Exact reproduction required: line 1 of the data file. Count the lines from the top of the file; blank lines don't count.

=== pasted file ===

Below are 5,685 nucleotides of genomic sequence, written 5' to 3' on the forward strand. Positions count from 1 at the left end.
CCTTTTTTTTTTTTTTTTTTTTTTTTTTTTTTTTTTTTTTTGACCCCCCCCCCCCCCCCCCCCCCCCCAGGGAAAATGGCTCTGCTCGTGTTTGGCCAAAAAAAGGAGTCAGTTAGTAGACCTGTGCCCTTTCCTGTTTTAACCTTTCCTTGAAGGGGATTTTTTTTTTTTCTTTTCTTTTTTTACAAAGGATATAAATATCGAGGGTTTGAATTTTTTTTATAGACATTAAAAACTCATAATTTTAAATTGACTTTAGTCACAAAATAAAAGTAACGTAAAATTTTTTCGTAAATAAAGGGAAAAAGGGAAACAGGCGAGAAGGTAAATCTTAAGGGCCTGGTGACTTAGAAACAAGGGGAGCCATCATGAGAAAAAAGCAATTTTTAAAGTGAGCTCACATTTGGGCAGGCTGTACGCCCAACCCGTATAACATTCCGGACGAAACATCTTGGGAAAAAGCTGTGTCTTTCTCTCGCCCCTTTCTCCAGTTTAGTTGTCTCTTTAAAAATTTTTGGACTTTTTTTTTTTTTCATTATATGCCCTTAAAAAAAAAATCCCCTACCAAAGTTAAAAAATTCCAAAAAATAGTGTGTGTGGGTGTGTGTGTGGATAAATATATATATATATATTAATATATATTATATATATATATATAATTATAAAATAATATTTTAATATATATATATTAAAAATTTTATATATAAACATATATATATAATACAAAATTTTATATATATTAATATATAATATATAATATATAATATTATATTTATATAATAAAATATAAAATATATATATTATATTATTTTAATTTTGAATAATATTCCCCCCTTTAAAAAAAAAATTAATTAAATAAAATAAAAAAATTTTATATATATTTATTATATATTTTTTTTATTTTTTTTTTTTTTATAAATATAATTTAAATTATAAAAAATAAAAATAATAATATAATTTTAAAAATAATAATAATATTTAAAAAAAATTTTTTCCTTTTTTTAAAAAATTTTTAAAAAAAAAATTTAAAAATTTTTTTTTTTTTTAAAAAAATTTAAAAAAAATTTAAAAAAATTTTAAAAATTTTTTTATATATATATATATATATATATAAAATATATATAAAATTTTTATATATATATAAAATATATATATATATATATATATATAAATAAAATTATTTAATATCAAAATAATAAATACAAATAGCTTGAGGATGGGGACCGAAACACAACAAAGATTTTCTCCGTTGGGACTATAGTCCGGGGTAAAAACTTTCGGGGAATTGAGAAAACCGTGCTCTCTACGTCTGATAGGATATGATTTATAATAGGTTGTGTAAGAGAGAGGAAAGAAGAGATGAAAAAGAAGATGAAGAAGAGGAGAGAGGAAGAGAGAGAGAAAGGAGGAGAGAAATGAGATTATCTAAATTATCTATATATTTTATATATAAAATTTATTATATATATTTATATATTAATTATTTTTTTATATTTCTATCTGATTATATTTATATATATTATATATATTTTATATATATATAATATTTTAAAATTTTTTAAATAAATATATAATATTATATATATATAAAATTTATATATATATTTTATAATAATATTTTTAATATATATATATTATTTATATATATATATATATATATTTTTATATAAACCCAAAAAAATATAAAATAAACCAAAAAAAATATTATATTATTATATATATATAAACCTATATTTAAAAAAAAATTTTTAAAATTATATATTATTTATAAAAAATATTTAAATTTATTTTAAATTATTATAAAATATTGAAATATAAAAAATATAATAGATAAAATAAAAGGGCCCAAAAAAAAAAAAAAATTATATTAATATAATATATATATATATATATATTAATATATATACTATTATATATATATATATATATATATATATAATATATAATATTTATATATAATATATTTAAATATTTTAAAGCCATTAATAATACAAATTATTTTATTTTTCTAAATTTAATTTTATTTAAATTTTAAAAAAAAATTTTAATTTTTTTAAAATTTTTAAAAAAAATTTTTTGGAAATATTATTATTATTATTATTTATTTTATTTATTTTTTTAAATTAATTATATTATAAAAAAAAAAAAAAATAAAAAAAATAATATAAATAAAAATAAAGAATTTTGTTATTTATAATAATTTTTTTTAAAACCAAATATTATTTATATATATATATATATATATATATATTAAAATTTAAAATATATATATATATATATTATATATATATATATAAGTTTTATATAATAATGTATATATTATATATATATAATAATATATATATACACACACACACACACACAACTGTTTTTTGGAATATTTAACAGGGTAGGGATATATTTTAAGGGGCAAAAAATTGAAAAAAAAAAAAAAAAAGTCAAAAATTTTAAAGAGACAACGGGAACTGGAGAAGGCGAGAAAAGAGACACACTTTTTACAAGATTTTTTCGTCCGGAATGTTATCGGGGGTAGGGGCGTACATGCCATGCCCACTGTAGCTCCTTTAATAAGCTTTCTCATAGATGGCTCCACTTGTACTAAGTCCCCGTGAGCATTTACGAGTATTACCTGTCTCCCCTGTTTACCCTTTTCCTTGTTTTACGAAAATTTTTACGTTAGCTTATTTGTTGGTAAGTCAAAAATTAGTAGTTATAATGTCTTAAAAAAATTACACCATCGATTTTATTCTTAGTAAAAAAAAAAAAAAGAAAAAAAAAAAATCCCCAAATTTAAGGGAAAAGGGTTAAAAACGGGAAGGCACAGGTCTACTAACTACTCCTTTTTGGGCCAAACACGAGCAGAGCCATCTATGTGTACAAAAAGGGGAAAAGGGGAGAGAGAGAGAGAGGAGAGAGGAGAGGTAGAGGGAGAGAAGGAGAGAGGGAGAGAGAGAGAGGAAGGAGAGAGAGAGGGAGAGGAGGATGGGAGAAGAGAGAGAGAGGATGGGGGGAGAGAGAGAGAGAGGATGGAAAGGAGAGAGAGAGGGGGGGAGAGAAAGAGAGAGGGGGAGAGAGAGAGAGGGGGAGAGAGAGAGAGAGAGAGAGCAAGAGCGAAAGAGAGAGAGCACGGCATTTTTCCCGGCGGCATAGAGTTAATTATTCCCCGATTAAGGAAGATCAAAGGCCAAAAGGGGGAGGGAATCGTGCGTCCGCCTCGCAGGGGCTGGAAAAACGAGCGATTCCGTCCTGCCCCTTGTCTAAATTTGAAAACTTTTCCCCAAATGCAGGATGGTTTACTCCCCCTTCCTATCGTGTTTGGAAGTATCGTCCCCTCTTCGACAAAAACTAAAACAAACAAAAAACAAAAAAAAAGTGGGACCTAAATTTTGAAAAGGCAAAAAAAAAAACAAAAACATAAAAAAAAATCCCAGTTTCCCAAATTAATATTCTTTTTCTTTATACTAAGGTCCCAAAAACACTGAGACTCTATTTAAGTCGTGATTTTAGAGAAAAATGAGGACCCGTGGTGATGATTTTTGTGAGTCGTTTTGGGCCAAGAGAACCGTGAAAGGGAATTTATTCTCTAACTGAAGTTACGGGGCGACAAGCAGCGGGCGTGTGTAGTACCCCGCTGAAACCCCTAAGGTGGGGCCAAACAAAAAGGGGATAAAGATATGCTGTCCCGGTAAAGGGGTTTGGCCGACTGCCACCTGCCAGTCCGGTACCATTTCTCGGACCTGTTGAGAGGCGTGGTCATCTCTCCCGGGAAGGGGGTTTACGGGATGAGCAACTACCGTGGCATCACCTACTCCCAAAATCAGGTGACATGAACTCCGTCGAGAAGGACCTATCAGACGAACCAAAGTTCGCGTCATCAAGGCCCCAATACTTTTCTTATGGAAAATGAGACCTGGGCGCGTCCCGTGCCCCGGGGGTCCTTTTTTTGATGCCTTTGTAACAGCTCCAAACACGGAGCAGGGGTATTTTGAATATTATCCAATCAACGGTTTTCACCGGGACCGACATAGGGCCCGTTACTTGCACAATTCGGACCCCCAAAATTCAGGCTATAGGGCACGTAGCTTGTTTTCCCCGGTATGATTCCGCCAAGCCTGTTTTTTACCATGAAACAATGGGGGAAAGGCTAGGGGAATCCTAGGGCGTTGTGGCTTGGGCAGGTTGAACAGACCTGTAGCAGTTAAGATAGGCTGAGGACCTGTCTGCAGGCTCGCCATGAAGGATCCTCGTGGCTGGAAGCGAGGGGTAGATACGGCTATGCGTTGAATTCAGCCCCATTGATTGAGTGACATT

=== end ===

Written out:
Below are 5,685 nucleotides of genomic sequence, written 5' to 3' on the forward strand. Positions count from 1 at the left end.